By Imran Ahmad
On February 27, 2018, the Minister of Finance tabled Budget 2018 – Equality + Growth: A Strong Middle Class (the Budget) before Parliament. The Budget includes investments in several key areas of the Canadian economy, including in the area of cybersecurity. In his remarks, the Minister of Finance stated that “[t]o safeguard Canadians’ privacy, and protect both our digital economy and our country, we are making an investment of over $750 million in cybersecurity.”
The proposed investment will serve primarily to establish the Canadian Centre for Cyber Security and the National Cybercrime Coordination Unit, which will serve as pillars of the federal government’s soon to be announced National Cyber Security Strategy.
Canadian Centre for Cyber Security
The Budget commits $155.2 million over five years and $44.5 million per year thereafter for the Communications Security Establishment to create a new Canadian Centre for Cyber Security (CCCS).
The objective of CCCS would be to consolidate operational cyber expertise from across the federal government under a single umbrella. It will become the primary “go-to” source for unique expert advice, guidance, services and support on cybersecurity operational matters. What is interesting is that it will also serve as the primary point of contact for cybersecurity advice to Canadian businesses and individuals. It is anticipated that the federal government will introduce new legislation to consolidate various government cybersecurity functions into the new CCCS.
National Cybercrime Coordination Unit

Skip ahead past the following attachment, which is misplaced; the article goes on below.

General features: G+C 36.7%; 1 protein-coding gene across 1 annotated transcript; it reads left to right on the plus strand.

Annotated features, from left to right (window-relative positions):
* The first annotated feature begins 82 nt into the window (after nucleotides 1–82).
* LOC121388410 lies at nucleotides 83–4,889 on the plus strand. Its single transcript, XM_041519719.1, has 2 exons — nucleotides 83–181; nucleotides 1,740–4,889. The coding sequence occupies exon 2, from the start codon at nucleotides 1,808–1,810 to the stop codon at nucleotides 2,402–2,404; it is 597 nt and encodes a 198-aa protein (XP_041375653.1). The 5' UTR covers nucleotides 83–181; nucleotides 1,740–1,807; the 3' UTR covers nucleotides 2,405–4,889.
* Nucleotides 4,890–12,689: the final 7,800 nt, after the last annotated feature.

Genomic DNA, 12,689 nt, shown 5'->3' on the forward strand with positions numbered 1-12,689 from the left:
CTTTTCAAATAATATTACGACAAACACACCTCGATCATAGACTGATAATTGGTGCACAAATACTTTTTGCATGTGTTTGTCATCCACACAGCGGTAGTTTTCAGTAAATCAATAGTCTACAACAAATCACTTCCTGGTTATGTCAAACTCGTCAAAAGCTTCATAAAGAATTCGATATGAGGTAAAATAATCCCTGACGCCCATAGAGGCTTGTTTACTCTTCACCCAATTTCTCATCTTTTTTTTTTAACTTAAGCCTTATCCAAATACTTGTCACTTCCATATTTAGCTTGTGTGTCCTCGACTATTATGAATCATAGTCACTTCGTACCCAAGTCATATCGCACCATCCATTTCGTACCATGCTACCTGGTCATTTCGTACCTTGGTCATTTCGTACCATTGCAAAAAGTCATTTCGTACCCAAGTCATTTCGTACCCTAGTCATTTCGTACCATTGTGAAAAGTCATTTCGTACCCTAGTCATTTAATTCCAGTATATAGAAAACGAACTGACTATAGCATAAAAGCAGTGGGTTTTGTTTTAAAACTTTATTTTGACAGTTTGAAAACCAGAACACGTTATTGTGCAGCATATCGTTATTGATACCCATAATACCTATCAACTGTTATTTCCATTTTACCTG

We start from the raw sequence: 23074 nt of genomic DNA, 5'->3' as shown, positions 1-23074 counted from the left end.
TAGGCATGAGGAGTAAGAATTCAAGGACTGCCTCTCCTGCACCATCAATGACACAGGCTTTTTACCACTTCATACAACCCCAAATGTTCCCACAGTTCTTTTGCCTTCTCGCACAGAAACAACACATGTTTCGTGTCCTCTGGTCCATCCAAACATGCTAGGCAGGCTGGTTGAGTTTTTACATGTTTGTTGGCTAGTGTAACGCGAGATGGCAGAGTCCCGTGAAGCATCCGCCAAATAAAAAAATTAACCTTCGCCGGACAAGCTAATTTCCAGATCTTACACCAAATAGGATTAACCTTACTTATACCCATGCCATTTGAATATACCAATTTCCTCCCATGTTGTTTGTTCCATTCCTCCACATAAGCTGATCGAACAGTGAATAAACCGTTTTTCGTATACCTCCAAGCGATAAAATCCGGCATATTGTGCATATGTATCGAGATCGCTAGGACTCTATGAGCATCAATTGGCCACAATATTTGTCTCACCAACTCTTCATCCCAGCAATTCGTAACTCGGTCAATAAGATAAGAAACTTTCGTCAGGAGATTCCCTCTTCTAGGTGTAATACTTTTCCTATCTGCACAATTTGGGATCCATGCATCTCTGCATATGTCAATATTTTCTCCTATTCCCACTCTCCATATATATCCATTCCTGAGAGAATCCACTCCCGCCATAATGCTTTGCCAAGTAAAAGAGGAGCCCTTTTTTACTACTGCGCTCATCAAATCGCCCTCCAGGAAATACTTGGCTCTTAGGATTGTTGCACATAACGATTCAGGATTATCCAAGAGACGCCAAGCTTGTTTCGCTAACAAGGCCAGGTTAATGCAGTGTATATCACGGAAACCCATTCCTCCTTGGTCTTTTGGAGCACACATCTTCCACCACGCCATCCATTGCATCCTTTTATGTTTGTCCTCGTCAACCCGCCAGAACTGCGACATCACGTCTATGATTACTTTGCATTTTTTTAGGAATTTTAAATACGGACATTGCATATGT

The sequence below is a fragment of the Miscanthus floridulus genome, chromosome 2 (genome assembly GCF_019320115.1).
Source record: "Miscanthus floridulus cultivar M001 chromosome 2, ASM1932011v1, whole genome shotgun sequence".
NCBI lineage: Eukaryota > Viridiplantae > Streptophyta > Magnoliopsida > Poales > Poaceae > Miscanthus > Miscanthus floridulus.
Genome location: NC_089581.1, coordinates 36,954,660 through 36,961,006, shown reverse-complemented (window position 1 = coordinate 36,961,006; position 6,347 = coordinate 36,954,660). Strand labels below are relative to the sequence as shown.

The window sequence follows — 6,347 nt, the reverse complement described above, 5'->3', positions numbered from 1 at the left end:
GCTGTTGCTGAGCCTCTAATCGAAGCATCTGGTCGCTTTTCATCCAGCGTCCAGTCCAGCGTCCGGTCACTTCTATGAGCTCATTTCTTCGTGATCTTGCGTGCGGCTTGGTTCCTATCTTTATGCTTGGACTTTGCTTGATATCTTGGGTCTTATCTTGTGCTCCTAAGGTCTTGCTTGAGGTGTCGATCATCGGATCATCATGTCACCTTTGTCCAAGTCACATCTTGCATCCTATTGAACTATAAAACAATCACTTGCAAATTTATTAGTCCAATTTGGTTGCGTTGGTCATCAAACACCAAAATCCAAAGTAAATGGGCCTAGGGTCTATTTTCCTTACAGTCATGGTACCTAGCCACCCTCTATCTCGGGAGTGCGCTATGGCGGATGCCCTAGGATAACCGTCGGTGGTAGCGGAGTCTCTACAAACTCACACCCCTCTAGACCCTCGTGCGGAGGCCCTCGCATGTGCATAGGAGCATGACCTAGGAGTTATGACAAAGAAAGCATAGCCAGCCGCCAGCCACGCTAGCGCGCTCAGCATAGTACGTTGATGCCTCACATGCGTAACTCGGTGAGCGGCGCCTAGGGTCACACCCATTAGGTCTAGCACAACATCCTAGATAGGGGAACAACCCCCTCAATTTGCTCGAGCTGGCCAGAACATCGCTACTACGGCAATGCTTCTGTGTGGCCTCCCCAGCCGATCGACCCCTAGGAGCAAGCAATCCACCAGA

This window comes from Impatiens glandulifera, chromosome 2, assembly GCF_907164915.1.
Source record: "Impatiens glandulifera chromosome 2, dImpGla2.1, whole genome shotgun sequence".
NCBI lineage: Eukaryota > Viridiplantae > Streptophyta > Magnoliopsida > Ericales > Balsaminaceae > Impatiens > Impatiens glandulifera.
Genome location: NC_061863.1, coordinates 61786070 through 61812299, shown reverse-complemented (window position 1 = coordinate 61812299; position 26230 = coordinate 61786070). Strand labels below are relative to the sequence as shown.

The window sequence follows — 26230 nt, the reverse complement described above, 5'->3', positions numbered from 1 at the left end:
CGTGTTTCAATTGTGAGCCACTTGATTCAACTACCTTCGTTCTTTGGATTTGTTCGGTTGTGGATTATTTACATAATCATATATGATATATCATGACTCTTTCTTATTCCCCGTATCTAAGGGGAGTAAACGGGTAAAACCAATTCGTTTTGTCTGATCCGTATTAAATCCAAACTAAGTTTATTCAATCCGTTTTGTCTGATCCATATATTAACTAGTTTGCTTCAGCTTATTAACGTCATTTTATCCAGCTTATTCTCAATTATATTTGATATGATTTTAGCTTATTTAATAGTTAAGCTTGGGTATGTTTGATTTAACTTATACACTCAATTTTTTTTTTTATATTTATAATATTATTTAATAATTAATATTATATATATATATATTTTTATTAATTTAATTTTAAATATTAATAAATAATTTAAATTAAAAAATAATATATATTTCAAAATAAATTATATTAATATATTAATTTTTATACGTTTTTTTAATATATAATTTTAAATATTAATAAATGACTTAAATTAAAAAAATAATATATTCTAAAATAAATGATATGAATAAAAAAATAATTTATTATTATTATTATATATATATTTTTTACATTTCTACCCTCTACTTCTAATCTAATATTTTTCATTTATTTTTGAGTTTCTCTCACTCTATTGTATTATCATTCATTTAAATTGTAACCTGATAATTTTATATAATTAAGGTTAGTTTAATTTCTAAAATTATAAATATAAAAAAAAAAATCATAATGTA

The Budget also proposes to provide $116 million over five years and $23.2 million per year thereafter to the RCMP to support the creation of the National Cybercrime Coordination Unit (NCCU).
The NCCU will be tasked with creating a hub for cybercrime investigations in Canada and will work with international partners on cybercrime issues. What is interesting is that the NCCU will also establish a national public reporting mechanism for Canadian citizens and businesses to report cybercrime incidents to law enforcement. It is unclear whether the reporting mechanism will be voluntary or mandatory and whether the reported information will be disclosed publicly.
National Cyber Security Strategy
The CCCS and NCCU are important aspects of Canada’s broader National Cybersecurity Strategy (the Strategy) which will be rolled-out in the coming months. The Strategy will focus on three principal goals:
1. Ensure security and resilient Canadian systems;
2. Build an innovative and adaptive cyber ecosystem; and
3. Support effective leadership and collaboration between different levels of Canadian government, and partners around the world.
The Budget’s proposed investment in the area of cybersecurity is the largest single investment made in this area by the Canadian federal government. It also sends a strong signal that the government is focused on cyber threats that pose a real risk to the Canadian economy and national security.
For businesses, the creation of the CCCS and NCCU may require them to revise their cyber incident response plans and law enforcement engagement strategy. Depending on when the CCCS and NCCU become operational, businesses may have a legal responsibility to report cyber incidents to law enforcement. That said, it remains unclear how this information will be used and disclosed by the CCCS.
Lastly, more details may emerge in the coming months as the Minister of Public Safety releases details regarding the Strategy which may include new programs and resources for Canadian businesses and individuals.
This article first appeared on millerthomson.com on February 28, 2018.
About Imran Ahmad
Imran Ahmad is a Business Law partner and specializes in the areas of cybersecurity, technology and privacy law. He also maintains an active trade, customs and regulatory compliance practice.
As leader of the cybersecurity and data breach practice, Imran works closely with clients to develop and implement practical and informed strategies related to cyber threats and data breaches. He focuses on legal risk assessments, compliance, due diligence and risk allocation advice, security and data breach incident preparedness and response. He also provides representation in the event of an investigation, an enforcement action, or a litigation.
To learn more about Imran or to connect with him, go here.
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